Gov. Gretchen Whitmer addressed the State of Michigan after a plan to kidnap her and other Michigan government officials was thwarted by state and federal law enforcement agencies. She started by saying thank you to law enforcement and FBI agents who participated in stopping this [...]
DETROIT – The 10th installment of Hotter Than July, Detroit Black Gay Pride, was not only well heated. It was also heavily scheduled. Throughout the course of the five-day weekend – yes, the schedule was extended by a day to allow for an opening reception on Wednesday, July 27 and the fun didn’t end until well into the early morning hours of Monday – there were literally dozens of events to choose from.
In fact, there were at times almost too many, and the weekend was rife with tough decisions. On Thursday, for example, it was impossible to do it all. The annual candlelight vigil and opening ceremony in Palmer Park began at the same time as several Genesis Summit workshops at the Hilton Garden Inn downtown. The ladies had an even tougher choice to make as the first-ever womyn’s film festival ran concurrently with these events.
“There was no way that we could have done anything differently,” said Hank Millbourne, president of the Black Pride Society, the group that produces HTJ. “We knew that there were going to be overlapping events. We wanted to give people choices.”
The largest event of the weekend was, of course, the annual Pride picnic in Palmer Park. Each year thousands pour into the park, and this year was no exception. Mayor Kwame Kilpatrick passed by the picnic for the second consecutive year, as did two of the candidates running against him in the heated mayoral race, Detroit City Councilwoman Sharon McPhail and State Senator Hansen Clarke. The only candidate who didn’t put in an appearance was the current frontrunner in the polls, former deputy mayor Freman Hendrix whose press rep, Cathy Nedd, said that scheduling conflicts kept him away but insured that “it wasn’t a slight.”
With or without him, Millbourne said the picnic was “off the hook,” and most agreed.
“Each year it gets bigger and better and there’s always something new,” said Oliver Buffington, Jr. of Romulus, who attended for the fourth year. His only complaint was the ball scene type of entertainment. “They could have had better entertainment – more local artists performing their stuff – but overall the entertainment was good.”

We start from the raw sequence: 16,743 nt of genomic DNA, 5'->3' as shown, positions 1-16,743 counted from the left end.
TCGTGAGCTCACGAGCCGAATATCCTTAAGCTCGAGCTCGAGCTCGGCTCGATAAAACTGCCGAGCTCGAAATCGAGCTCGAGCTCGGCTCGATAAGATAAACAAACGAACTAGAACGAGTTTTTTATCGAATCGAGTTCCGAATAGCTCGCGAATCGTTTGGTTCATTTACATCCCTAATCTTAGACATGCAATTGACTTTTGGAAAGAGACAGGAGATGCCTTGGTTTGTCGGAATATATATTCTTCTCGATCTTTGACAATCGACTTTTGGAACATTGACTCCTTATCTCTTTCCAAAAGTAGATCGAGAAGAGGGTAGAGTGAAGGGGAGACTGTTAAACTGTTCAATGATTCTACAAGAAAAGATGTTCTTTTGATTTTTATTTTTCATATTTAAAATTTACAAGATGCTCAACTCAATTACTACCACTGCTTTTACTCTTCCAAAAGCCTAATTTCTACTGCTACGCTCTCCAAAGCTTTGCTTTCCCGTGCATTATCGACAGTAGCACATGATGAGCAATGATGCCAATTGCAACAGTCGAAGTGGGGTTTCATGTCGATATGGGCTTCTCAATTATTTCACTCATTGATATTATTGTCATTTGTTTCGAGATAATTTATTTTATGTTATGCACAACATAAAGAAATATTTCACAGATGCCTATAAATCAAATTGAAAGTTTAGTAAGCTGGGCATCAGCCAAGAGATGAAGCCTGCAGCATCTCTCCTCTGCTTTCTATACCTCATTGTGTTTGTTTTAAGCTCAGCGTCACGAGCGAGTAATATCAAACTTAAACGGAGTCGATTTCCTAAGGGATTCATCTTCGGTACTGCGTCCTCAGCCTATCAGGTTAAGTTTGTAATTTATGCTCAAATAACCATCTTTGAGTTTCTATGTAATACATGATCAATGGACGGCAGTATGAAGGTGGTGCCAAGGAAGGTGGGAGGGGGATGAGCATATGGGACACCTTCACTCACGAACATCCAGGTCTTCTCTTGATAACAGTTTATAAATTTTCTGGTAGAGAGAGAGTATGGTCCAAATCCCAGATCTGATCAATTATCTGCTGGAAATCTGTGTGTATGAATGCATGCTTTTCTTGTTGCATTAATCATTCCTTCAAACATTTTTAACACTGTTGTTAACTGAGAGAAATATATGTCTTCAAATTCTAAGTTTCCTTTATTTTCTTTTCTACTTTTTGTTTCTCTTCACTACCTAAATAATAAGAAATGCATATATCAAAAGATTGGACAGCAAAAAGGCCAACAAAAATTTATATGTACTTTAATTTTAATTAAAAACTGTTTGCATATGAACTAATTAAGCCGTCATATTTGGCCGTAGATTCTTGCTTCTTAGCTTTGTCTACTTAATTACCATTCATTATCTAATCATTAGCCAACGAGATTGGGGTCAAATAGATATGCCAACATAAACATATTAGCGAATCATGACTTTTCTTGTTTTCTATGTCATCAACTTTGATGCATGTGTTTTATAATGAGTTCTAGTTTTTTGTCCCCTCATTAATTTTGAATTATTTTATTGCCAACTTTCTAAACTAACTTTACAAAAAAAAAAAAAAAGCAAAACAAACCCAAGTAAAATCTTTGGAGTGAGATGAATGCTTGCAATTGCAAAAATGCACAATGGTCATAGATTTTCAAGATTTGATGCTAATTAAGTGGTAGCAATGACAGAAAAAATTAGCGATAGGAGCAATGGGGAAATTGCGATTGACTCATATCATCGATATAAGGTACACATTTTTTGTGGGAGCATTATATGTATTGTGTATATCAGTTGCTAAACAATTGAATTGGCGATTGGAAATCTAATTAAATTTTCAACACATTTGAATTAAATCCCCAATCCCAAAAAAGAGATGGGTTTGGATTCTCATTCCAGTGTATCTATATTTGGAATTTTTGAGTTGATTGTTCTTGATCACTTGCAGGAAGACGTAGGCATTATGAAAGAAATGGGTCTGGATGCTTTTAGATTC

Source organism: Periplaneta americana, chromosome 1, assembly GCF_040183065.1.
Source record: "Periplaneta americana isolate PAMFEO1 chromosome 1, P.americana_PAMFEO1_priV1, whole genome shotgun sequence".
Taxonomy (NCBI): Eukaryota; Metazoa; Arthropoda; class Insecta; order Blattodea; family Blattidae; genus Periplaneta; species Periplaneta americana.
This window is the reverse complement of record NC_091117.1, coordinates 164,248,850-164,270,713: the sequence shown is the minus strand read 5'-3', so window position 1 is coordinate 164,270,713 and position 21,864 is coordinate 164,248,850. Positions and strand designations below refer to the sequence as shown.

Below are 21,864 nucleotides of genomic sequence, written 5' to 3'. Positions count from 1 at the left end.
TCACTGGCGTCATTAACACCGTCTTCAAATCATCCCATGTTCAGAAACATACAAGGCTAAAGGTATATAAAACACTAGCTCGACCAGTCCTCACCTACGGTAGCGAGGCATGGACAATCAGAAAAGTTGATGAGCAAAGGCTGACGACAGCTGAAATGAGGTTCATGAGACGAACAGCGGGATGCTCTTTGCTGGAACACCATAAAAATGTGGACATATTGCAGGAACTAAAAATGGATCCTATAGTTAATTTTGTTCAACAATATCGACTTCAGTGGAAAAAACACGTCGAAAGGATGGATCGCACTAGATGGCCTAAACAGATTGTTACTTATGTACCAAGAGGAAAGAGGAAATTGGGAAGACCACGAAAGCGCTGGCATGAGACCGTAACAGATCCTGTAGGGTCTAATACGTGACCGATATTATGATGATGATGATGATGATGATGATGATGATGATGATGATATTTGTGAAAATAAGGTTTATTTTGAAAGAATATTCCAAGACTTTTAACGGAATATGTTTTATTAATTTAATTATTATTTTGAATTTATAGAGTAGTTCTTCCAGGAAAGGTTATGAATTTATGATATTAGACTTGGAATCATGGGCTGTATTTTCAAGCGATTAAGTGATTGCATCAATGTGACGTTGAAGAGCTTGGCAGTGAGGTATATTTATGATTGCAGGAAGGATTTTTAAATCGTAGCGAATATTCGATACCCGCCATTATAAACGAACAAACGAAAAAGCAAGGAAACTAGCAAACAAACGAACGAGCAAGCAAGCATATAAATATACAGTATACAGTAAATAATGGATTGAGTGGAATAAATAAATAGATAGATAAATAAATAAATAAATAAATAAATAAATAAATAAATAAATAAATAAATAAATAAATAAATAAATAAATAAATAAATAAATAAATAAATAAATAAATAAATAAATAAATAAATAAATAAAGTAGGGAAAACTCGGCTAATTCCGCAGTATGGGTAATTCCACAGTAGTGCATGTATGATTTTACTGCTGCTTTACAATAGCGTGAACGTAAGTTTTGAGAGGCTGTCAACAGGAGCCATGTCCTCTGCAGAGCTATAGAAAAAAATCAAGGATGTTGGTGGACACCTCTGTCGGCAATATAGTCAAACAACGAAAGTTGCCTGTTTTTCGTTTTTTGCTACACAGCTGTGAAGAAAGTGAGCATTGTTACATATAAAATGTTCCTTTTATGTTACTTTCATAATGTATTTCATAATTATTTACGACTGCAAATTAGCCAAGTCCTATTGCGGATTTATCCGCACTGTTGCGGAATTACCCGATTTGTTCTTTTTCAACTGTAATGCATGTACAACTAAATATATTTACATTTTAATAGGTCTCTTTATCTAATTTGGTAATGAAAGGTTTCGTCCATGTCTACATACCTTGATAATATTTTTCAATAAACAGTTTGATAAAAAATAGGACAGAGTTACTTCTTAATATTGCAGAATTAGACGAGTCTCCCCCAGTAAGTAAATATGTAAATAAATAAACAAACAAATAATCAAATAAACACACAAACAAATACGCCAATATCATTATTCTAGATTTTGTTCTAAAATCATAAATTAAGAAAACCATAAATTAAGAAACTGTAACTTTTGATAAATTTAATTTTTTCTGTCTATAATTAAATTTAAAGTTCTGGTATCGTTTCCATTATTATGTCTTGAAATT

Martone, a Detroit-area personality who handed out flyers for his new cable show, said the picnic is always his favorite event.
“The best part about it was seeing all my friends who I hadn’t seen in a while,” he said.
Millbourne did admit, however, that there was a snafu or two.
“As usual, we had some challenges,” he said, including the fourth annual Pride march. Renamed this year the Ruth Ellis Pride March in honor of the late community matriarch, it never happened. To attempt to draw greater numbers, the march was scheduled for 3 p.m. on Saturday. By that time, however, everyone was already at the park, their grills fired up and their blankets strategically positioned in prime shade areas. No one much felt like leaving the park and walking several blocks over to the Ruth Ellis Drop-In Center just to turn around and march back to the park.
“The march was one of those things that kind of fell by the wayside this year,” said Millbourne. “I think what we’re looking at for next year is moving the march back to the candlelight vigil night. It seemed that after we got out at the park it was a challenge to get people to leave.”
Other events over the weekend were a mixed bag. The jazz brunch, which returned this year as a core event after a one-year absence, was a sold-out success. The Genesis Summit workshops, which changed from a one-day conference to evening workshops spread out over several days, was hit and miss.
“The competing events may have affected some of that,” Millbourne said. “The SPICE workshop was standing room only, so I know next time to actually schedule them a bigger space. Saturday’s workshops didn’t do well, but I think the challenge is people party on Friday nights so it’s hard to get them out.”
A final positive for the weekend was the new host hotel. This was HTJ’s first year at the new Hilton Garden Inn, but it likely won’t be their last.
“The new hotel was fabulous,” said Millbourne. “It was great working with them. They were just super accommodating.”
Planning for next year’s HTJ will begin next month, and Millbourne pledged the weekend will continue to grow, though in which direction he said it was too soon to say.
“I want to sit down and kind of debrief with the community and see what worked well and what didn’t work well and what we can do to improve.”